PROMOTING HEALTHY TEETH, ONE SMILE AT A TIME


BONITA SPRINGS
P. 239.333.2990

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CAPE CORAL
P. 239.322.5222
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PORT CHARLOTTE
P. 941.391.8090
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Frequently Asked
Questions About...



About the Office

Dental Care for Infants and Toddlers (Birth to 2 Years of Age)

Dental Care for Pre-Schooler’s
(3-5 Year Olds)


Thumb, Finger and Pacifier Habits

Dental Care for Pre-Teens
(6-12 years old)


Dental Care for Adolescents
(12-18 years old)


Common Dental Procedures

Fluoride

Pregnancy

Emergencies

Special Health Care Needs

Sedation

Inhalation Sedation
(Minimal Sedation)


Conscious Sedation
(Minimal to Moderate Sedation)


I.V. Sedation
(Moderate to Deep Sedation)


General Anesthesia








Dental Care for Pre-Schooler’s (3-5 Year Olds)



Q: When do most children begin to lose their baby teeth?
A:
On average about age 6 and the lower front teeth are the first ones to go!

Q: What is the correct way to floss my child’s teeth?
A:
Flossing removes plaque between the teeth, where a toothbrush can’t reach. Flossing should begin when any two teeth touch. You should floss the child’s teeth at least once per day (preferably at night) until he/she can do it alone, normally around age 10. Use about 18 inches of floss, winding most of it around the middle fingers of both hands. Hold the floss lightly between the thumbs and forefingers. Use a gentle, back-and-forth motion to guide the floss between the teeth. Curve the floss into a C-shape and slide it into the space between the gum and tooth until you feel resistance. Gently scrape the floss against the side of the tooth. Repeat this procedure on each tooth. Don’t forget the backs of the last four teeth. Floss holders may be better tolerated by smaller children when parents find it difficult to utilize their fingers in a tiny mouth.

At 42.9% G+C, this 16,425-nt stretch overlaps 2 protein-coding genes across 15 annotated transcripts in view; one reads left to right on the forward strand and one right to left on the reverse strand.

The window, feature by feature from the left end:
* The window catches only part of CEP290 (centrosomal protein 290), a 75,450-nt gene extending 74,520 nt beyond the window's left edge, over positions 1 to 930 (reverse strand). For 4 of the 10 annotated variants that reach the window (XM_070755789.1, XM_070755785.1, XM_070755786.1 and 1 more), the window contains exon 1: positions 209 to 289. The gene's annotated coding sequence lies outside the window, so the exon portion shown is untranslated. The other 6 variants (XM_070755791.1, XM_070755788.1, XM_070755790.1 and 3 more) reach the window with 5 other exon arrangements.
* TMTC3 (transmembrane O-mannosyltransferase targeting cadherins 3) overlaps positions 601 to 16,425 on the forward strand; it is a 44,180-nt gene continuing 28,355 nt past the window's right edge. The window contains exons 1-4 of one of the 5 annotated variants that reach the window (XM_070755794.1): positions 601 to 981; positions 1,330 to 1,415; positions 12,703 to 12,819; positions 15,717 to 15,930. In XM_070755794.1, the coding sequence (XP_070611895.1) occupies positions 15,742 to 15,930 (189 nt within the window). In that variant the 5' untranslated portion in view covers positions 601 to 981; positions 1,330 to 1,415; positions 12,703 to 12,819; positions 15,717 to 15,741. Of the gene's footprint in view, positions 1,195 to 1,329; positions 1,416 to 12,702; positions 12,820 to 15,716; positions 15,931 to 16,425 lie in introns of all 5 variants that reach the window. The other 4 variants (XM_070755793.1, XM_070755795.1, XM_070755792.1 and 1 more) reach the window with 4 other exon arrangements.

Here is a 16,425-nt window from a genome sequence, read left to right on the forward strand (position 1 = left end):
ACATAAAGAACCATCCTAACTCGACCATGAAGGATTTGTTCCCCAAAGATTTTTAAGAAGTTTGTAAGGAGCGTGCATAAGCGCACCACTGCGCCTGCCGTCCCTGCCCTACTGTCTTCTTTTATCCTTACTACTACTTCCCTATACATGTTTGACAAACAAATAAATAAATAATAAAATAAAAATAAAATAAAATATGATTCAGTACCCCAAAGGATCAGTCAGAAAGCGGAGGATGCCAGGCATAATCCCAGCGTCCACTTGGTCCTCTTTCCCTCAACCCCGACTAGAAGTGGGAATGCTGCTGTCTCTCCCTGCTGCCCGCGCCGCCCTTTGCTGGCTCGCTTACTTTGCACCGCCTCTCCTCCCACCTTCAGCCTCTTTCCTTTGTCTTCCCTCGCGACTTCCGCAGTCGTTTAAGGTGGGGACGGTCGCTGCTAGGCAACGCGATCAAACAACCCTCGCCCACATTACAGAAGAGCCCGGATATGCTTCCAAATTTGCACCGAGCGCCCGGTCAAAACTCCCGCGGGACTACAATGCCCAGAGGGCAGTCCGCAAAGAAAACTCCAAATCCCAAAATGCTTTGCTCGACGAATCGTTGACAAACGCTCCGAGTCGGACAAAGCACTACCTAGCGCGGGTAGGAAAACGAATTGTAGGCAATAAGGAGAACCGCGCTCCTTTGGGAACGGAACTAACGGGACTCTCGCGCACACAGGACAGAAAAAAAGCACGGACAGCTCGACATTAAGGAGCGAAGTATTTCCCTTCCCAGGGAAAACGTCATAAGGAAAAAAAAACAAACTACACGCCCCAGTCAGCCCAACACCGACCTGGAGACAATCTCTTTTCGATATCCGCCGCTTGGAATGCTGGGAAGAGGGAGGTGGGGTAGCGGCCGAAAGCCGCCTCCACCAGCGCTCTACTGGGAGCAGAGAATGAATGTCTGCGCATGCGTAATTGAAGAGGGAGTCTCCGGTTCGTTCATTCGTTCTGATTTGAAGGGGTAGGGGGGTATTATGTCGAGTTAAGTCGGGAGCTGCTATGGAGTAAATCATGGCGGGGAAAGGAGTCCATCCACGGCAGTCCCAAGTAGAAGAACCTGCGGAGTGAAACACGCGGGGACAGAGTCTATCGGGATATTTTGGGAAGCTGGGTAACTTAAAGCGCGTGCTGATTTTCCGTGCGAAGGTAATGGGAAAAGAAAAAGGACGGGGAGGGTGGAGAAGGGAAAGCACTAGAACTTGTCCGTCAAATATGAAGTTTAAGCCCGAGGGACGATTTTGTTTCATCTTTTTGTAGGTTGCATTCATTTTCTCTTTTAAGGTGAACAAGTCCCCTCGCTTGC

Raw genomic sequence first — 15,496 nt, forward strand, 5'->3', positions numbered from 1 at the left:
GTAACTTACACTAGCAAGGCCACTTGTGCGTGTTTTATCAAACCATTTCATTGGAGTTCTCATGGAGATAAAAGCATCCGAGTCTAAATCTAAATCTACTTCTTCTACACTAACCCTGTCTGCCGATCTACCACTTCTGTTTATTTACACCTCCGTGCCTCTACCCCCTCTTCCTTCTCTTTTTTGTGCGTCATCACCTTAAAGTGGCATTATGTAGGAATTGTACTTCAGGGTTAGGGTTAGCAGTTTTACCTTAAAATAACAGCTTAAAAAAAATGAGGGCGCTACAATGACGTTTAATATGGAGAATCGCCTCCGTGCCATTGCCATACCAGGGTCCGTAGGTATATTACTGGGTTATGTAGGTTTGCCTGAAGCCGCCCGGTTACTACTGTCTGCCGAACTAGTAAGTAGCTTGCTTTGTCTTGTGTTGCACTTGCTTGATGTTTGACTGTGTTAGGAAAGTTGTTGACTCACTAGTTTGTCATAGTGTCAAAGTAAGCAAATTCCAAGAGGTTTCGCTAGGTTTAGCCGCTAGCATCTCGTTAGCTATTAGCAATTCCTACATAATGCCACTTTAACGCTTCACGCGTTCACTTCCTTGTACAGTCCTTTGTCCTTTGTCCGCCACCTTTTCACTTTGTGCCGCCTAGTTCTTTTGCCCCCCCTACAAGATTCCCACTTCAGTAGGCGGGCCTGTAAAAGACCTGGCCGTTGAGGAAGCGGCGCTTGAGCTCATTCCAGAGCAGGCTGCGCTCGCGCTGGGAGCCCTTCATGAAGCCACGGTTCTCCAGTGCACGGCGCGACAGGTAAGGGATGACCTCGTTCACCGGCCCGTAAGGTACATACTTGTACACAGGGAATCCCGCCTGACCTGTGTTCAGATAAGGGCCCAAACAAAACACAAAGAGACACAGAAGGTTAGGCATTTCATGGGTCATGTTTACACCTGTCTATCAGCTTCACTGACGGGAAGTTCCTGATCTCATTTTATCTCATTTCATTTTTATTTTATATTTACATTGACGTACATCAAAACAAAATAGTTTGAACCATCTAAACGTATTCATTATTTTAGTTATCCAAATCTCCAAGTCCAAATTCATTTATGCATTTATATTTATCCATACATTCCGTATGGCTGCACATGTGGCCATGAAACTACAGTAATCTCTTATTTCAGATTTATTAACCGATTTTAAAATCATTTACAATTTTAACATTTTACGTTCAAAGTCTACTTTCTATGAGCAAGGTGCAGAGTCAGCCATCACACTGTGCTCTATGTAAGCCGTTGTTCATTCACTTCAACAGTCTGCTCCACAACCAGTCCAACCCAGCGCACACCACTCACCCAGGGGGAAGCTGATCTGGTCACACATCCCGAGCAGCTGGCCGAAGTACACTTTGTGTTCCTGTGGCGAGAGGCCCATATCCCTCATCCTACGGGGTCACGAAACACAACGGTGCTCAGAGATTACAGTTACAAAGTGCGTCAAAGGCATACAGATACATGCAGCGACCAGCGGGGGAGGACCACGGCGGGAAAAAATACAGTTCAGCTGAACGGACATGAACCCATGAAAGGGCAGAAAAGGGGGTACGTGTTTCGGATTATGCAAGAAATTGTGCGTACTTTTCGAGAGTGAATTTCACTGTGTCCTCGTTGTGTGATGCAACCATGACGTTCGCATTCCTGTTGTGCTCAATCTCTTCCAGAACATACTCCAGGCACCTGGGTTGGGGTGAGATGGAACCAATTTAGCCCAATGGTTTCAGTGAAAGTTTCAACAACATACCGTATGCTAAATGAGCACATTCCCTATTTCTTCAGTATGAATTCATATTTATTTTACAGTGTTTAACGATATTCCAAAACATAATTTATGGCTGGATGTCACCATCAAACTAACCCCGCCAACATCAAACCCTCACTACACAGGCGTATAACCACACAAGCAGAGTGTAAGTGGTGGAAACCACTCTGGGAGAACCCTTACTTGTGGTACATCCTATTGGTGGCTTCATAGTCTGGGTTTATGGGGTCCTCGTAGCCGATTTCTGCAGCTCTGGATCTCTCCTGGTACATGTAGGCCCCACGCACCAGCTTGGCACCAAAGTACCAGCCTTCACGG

Q: How important is a child's diet in the prevention of cavities?
A:
Although a well-balanced diet is important in preventing cavities and ensuring good general health, cavities are not only the result of what children eat but also the frequency of meals. Frequent snacking without brushing leaves food on the teeth longer and increases the likelihood of a cavity developing. Additionally, frequent "sipping" on sugar-drinks (including juice and soda) in a baby bottle, "sippy" cup, or re-sealable bottle can cause widespread dental cavities. How long food remains in the mouth also plays a role. For example, hard candy and breath mints stay in the mouth a long time, which cause longer acid attacks on tooth enamel. If your snacks frequently, choose nutritious beverages and foods such as unsweetened drinks, fresh fruits, vegetables, whole grain snacks/cereals, low-fat yogurt, and low-fat cheese, which are healthier and better for children’s teeth than sugary snacks. To sum up, avoid ingestion of food/drinks high in sugar content and frequent consumption of sweetened snacks.

Q: How can you as a parent develop positive dental habits in your child?
A:
Here are some suggestions…
Set a good example
Make oral health a family effort
Convey importance of daily brushing and flossing, limited snacking and regular dental checkups
Support brushing and flossing - assisting and performing spot checks as needed

BONITA SPRINGS: P. 239.333.2990CAPE CORAL P. 239.322.5222PORT CHARLOTTE P. 941.391.8090